Small Businesses Urged to Prepare for Swine Flu

Advance planning may help to minimize disruptions, officials say

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By
HealthDay Reporter

MONDAY, Sept. 14, 2009 (HealthDay News) -- With cases of H1N1 swine flu continuing to rise, U.S. health officials on Monday urged small businesses to prepare now to keep their shops running if the flu season turns severe.

"We need to make sure that operations and businesses continue on even as we go through the flu season," Janet Napolitano, U.S. Secretary of Homeland Security, said during an afternoon news conference.

The planning needs to start now, said Dr. Daniel Jernigan, deputy director of the Influenza Division at the U.S. Centers for Disease Control and Prevention. "Plan now to prepare for the impact of influenza this fall and winter," he said.

Jernigan advised businesses to prepare for two different scenarios -- first if the H1N1 flu remains as mild as it has so far, and second if the virus should change and illness becomes more severe.

"Another key step for small businesses is to protect your workforce," Jernigan said. People should be encouraged to stay home if they are sick and not return to work until their fever has subsided for a day without using fever-reducing medication, he said.

"For most people that is three to five days away from work," Jernigan said. "Some small businesses will have to change their leave practices, but we think that's a good thing for this year."

Small businesses also need to take steps to maintain the continuity of operations, Jernigan said. "That means keeping your business going even during high levels of absenteeism," he said.

Karen Mills, administrator of the U.S. Small Business Administration, said "being prepared for H1N1 is just part of good business."

"Having a plan is critical," she said at the news conference. "For small businesses, even having employees out for a few days can be a health concern and a bottom-line concern," she said.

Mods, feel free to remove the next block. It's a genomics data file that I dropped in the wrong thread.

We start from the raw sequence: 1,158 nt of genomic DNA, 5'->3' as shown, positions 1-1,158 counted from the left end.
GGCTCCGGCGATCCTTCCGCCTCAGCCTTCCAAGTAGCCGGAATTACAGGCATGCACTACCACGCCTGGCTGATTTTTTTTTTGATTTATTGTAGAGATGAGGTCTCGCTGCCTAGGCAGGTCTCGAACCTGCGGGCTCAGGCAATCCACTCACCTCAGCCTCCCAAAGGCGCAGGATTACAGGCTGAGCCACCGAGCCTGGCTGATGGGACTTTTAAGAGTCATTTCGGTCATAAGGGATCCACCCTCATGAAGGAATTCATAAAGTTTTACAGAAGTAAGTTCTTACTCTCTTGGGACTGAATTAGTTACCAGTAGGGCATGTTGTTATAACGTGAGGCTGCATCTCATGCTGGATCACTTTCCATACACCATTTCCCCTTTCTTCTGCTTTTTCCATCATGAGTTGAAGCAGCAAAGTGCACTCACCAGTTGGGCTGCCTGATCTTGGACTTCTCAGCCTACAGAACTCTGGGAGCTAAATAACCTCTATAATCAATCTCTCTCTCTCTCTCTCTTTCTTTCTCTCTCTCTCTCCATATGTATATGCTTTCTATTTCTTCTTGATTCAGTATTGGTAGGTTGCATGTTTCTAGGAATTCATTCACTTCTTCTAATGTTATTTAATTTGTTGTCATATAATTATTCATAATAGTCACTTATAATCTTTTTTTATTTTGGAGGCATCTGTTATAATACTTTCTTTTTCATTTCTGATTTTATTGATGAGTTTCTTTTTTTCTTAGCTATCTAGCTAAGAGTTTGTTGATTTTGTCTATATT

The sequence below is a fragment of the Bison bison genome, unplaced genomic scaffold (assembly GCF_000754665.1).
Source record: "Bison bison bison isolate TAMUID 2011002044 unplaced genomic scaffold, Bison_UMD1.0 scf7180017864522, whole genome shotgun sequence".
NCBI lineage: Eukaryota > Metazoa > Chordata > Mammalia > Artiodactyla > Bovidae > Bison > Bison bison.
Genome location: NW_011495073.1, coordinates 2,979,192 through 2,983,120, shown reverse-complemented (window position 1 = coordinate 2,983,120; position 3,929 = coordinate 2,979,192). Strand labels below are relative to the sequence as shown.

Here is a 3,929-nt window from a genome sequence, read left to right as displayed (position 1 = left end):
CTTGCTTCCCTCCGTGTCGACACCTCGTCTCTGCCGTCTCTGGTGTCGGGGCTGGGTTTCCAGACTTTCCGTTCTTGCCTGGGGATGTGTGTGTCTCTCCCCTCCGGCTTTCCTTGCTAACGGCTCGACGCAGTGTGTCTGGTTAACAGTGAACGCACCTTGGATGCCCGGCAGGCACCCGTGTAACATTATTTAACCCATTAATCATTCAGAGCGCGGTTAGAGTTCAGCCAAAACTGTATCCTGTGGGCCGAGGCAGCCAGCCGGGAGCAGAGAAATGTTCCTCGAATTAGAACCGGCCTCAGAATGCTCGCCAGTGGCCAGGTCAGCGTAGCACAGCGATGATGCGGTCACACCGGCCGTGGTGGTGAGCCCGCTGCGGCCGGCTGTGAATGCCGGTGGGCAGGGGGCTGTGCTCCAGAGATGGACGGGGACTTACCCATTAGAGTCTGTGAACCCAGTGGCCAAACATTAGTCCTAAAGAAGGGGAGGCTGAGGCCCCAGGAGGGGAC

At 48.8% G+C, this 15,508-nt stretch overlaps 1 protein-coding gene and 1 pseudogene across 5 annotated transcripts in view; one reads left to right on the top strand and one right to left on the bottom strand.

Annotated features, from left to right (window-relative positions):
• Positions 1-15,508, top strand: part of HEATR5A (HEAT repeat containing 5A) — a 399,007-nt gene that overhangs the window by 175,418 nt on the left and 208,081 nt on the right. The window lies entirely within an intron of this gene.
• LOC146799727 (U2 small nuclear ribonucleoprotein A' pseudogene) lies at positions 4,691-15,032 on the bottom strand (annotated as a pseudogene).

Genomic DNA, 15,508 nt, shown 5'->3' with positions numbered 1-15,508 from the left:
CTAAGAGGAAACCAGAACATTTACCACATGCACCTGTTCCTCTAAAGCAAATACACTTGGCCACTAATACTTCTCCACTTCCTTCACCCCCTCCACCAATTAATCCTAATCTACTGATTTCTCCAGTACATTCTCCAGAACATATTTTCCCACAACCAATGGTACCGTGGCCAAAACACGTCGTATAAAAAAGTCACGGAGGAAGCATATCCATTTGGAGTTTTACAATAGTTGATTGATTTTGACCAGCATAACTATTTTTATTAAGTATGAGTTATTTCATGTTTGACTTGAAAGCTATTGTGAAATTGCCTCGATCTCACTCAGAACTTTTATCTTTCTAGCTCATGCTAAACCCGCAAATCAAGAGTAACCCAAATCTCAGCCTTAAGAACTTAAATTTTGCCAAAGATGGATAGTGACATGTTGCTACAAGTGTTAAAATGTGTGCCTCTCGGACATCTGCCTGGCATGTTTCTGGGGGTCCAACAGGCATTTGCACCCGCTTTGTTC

Although the H1N1 flu tends to target children and young adults, small businesses may find themselves short on employees who have to stay home to care for someone with the flu.

According to the guidelines issued Monday, a small business plan should include the designation of a workplace coordinator responsible for H1N1 issues. The plan should also:

  • Encourage sick workers to stay at home without fear of reprisal.
  • Find ways for workers to work from home.
  • Promote personal hygiene, such as frequent handwashing.
  • Encourage workers to get a seasonal flu shot.
  • Encourage workers to get the H1N1 vaccine when it becomes available.
  • Provide workers with information on flu risk factors.

If an employee does become sick at work, the employee should be moved away from other workers to limit infection until the worker can go home, according to the plan.

The H1N1 guidelines for small businesses are one of several guidelines issued by the U.S. government in recent weeks. Others included guidelines for schools, day-care centers, health-care workers and large businesses.

More information

For more on H1N1 swine flu, visit Flu.gov.

SOURCES: Sept. 14, 2009, teleconference with Janet Napolitano, U.S. Secretary of Homeland Security; Karen Mills, administrator, U.S. Small Business Administration; Daniel Jernigan, M.D., M.P.H., deputy director, Influenza Division, U.S. Centers for Disease Control and Prevention, Atlanta

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